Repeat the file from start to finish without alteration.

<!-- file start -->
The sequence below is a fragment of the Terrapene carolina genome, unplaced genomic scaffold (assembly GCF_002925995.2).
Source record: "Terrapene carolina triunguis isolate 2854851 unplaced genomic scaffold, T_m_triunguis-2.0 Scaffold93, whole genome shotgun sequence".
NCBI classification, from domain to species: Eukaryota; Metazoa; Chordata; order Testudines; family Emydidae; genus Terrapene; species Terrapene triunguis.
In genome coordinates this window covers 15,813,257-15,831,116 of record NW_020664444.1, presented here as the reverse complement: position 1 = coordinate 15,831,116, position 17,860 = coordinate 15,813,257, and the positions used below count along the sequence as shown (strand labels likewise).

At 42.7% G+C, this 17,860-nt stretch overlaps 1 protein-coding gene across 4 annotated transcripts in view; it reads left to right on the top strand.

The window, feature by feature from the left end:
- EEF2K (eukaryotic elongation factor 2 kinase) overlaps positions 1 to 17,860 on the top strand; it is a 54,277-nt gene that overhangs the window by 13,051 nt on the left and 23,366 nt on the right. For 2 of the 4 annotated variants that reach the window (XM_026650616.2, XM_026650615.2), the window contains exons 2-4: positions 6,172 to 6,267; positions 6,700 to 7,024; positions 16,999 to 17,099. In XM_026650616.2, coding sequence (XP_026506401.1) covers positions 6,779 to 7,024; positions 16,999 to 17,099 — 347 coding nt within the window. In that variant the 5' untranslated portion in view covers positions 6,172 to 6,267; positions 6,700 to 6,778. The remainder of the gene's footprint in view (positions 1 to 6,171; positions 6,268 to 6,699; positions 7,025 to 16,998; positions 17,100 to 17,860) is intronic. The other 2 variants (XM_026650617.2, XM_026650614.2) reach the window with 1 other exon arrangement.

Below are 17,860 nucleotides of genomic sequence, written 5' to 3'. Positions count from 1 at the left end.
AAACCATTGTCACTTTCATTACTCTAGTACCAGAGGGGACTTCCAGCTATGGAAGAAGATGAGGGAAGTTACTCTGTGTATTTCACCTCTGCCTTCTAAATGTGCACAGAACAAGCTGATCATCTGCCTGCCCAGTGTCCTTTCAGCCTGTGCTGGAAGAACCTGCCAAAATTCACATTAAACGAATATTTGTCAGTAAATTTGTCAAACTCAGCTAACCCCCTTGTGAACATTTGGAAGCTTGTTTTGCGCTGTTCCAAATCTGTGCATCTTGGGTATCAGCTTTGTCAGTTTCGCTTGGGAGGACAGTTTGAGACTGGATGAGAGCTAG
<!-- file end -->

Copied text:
The sequence below is a fragment of the Terrapene carolina genome, unplaced genomic scaffold (assembly GCF_002925995.2).
Source record: "Terrapene carolina triunguis isolate 2854851 unplaced genomic scaffold, T_m_triunguis-2.0 Scaffold93, whole genome shotgun sequence".
NCBI classification, from domain to species: Eukaryota; Metazoa; Chordata; order Testudines; family Emydidae; genus Terrapene; species Terrapene triunguis.
In genome coordinates this window covers 15,813,257-15,831,116 of record NW_020664444.1, presented here as the reverse complement: position 1 = coordinate 15,831,116, position 17,860 = coordinate 15,813,257, and the positions used below count along the sequence as shown (strand labels likewise).

At 42.7% G+C, this 17,860-nt stretch overlaps 1 protein-coding gene across 4 annotated transcripts in view; it reads left to right on the top strand.

The window, feature by feature from the left end:
- EEF2K (eukaryotic elongation factor 2 kinase) overlaps positions 1 to 17,860 on the top strand; it is a 54,277-nt gene that overhangs the window by 13,051 nt on the left and 23,366 nt on the right. For 2 of the 4 annotated variants that reach the window (XM_026650616.2, XM_026650615.2), the window contains exons 2-4: positions 6,172 to 6,267; positions 6,700 to 7,024; positions 16,999 to 17,099. In XM_026650616.2, coding sequence (XP_026506401.1) covers positions 6,779 to 7,024; positions 16,999 to 17,099 — 347 coding nt within the window. In that variant the 5' untranslated portion in view covers positions 6,172 to 6,267; positions 6,700 to 6,778. The remainder of the gene's footprint in view (positions 1 to 6,171; positions 6,268 to 6,699; positions 7,025 to 16,998; positions 17,100 to 17,860) is intronic. The other 2 variants (XM_026650617.2, XM_026650614.2) reach the window with 1 other exon arrangement.

Below are 17,860 nucleotides of genomic sequence, written 5' to 3'. Positions count from 1 at the left end.
AAACCATTGTCACTTTCATTACTCTAGTACCAGAGGGGACTTCCAGCTATGGAAGAAGATGAGGGAAGTTACTCTGTGTATTTCACCTCTGCCTTCTAAATGTGCACAGAACAAGCTGATCATCTGCCTGCCCAGTGTCCTTTCAGCCTGTGCTGGAAGAACCTGCCAAAATTCACATTAAACGAATATTTGTCAGTAAATTTGTCAAACTCAGCTAACCCCCTTGTGAACATTTGGAAGCTTGTTTTGCGCTGTTCCAAATCTGTGCATCTTGGGTATCAGCTTTGTCAGTTTCGCTTGGGAGGACAGTTTGAGACTGGATGAGAGCTAG